enjoy their music and all. It came replete with a gazillion links to sites at which even more products might be purchased by them. On the subject of the lyrics, An individual by the name of Avi indicated to me that he had sent me an attachment of the lyrics in question. I have that e-mail and it contains 0 attachments. My point is simply this. I am old school. I believe that if you treat those that purchase your products/services it will sustain continued support from those supporters. If you however only attempt to gouge people by giving them more and more links to products without adding a little common business sense then that support sours. And the support by me has soured to the point that it would make a lemon blush. Is the cheapness of refusing to email the lyrics to KOL HASHEM by the Yisheva Boys Choir that dear to their hearts, that of the support staff, that they would chance allienating former supporters ? It seems so. The boys are great. G-d forbid they should pick up any of the business practices of their support staff, especially Mr. Avi. It,s really a shame that we treat one another in such a vein. We have so many that hate us. Do we need to treat one another with such rank cheapness ?
Seems more than a tad over the top. I'd bet the attachment was accidentally omitted and that a follow up email would have quickly resolved the issue.

Update: Sruly from Sameach music (YBC's distributor) sends in the lyric Mr. Chusid requested.

6/25/06 Link Dump

Heichal HaNegina reports the passing of the Modzitzer Rebbe ZT"L.

The Forward has an article on the Klez revival in Russia, "Klezmer in the East Looks to the West for Guidance".

Psycho Toddler posts about playing during avelus.

Emes Ve-Emunah has a pair of posts on Wedding Takanos and Lavish Bar Mitzvahs.

Trumpeter Ken Watters has written a JAZZ MUSICIANS' PROTOCOL.

Shira Salome went to Girls' Night On again.

CIRCUS TENT discovers "The Hasidic Nigun As Sung By The Hasidim". I mentioned that release here. It's an excellent resource. Actually, if any of our readers has this and wants to help, our disc 2 got damaged and will only play the first 8 tracks.

Dag posts: "Great save by Uncle Moishy's Mitzvah man..."

Wednesday, June 21, 2006

NY Times Remembers German

The NY Times has published an obituary for German Goldenshteyn Z"L.

Wednesday, June 14, 2006

Are Jewish Bands Price Gouging? (part 3)

Steven I. Weiss comments on "Are Jewish Bands Price Gouging?" and canonizes "Band in Dm." Thanks much!

Voting Right(s)

Sameach Music is asking fans to vote for their favorite song on a recent release. As an incentive, all who vote will be entered into a raffle for a free CD.

Unfortunately, the poll is skewed by the inexplicable omission of Eitan Katz's release, "L'maancha" whose title track definitely deserves consideration for the honor, IMO.


Sruly Meyer writes:
You are right, Eitan's Lmaancha was a personal favorite of mine as soon as I heard it. Eitan's CD came out a while back and didn't really fit into the category of recently released. However, that doesn't mean you shouldn't be able to vote for it. Please tell people they can vote for Lmaancha or any other Sameach CD that came out in the last 6 months as well.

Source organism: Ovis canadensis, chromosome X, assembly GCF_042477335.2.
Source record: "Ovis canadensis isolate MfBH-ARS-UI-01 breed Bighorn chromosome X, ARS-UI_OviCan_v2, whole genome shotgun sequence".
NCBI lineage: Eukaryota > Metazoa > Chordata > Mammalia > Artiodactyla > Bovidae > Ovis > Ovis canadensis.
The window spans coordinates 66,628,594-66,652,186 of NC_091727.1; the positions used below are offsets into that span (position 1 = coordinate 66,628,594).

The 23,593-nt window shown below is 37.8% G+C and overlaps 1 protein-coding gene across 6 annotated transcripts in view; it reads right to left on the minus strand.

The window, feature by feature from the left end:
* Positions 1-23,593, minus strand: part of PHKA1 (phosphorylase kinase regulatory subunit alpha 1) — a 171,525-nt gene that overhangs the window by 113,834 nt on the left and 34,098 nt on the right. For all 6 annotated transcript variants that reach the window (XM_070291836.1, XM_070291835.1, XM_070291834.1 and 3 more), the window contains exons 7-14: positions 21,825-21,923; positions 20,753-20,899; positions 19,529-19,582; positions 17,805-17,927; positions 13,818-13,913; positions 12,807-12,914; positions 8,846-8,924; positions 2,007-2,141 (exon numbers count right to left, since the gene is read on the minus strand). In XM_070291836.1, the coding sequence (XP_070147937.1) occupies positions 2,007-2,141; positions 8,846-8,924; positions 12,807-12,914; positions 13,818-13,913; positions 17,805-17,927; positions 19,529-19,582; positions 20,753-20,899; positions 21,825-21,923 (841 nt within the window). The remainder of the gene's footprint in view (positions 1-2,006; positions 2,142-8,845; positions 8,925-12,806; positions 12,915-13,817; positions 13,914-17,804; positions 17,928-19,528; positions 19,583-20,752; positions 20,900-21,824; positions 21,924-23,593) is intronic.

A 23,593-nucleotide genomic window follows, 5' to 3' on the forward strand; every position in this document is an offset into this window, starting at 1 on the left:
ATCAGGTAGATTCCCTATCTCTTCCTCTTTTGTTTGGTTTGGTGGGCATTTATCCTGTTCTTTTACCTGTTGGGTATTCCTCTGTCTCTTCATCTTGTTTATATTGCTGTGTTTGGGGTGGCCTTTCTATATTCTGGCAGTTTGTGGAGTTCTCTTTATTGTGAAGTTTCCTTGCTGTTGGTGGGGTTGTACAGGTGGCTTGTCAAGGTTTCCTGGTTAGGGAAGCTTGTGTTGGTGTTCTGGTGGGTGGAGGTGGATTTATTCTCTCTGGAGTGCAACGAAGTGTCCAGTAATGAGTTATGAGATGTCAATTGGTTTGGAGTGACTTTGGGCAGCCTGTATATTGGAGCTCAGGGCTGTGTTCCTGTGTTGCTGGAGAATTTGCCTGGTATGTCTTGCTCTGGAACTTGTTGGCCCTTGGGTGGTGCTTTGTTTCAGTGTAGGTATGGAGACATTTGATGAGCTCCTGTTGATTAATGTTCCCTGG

Tuesday, June 13, 2006

6/13/06 Link Dump

Here's Emes Ve-Emunah on Carlebach

Uncle Moishy, look out! Here comes "Uncle Muhammad and the Mujahaden Men!"

Sameach Music has posted a Shlomo Katz sampler.

From Aish, here's "Shavuot and the Grateful Dead."

Coming soon: Ushpizin -- the musical.

Have A History Lesson

Daniel Septimus, editor-in-chief of writes:
Just wanted to let you know about a great article about the history of Hava Nagila written by historian/musicologist Jim Loeffler that's featured on MyJewishLearning's homepage this week. It's got fun audio clips too: - Culture: Hava Nagila's Long Strange Trip
Personally, we prefer the "Yidcore" punk version to "Me First and the Gimee Gimees'" version, but "Me First..." has the better band name.

Are Jewish Bands Price Gouging? cont...

A different "Anon" responds to Are Jewish Bands Price Gouging?:
I am appalled at the suggestion that there is price gouging in the JM business. By and large, Jewish wedding musicians make money in spite of their musical employment, not because of it. While those who own the bands make decent money, not one, including Shelley Lang, owner of the busiest band in the business, makes as much money in profit as the caterer of the simcha where the bands perform. I am one of the busiest musicians in the field, and my income from the music business breaks $50,000 only because I also book a number of bands. Without my wife's income and my part time teaching gig, I would not be able to support my family. Even a six figure income would hardly be an indication of price gouging, considering the expense of living in the NYC area.

Monday, June 12, 2006

Girls' Night On Tonight at Makor

Tonight is the Girl's Night On event at Makor!
7:30pm - another open mike night for women, by women: act, sing,dance, play, read, joke, filibuster or come watch.
At Makor, 35 W67St. Celebrate the release of their first CD and see what happens when Jewish women rock Makor! Admission: $10. Info: call 212-865-0085 or see Girls' Night On!
This event is also a CD release party for their album "Live at Makor" which captures some of the performances at the last Girls' Night On event. Each track features a different performer.

Here's the track list: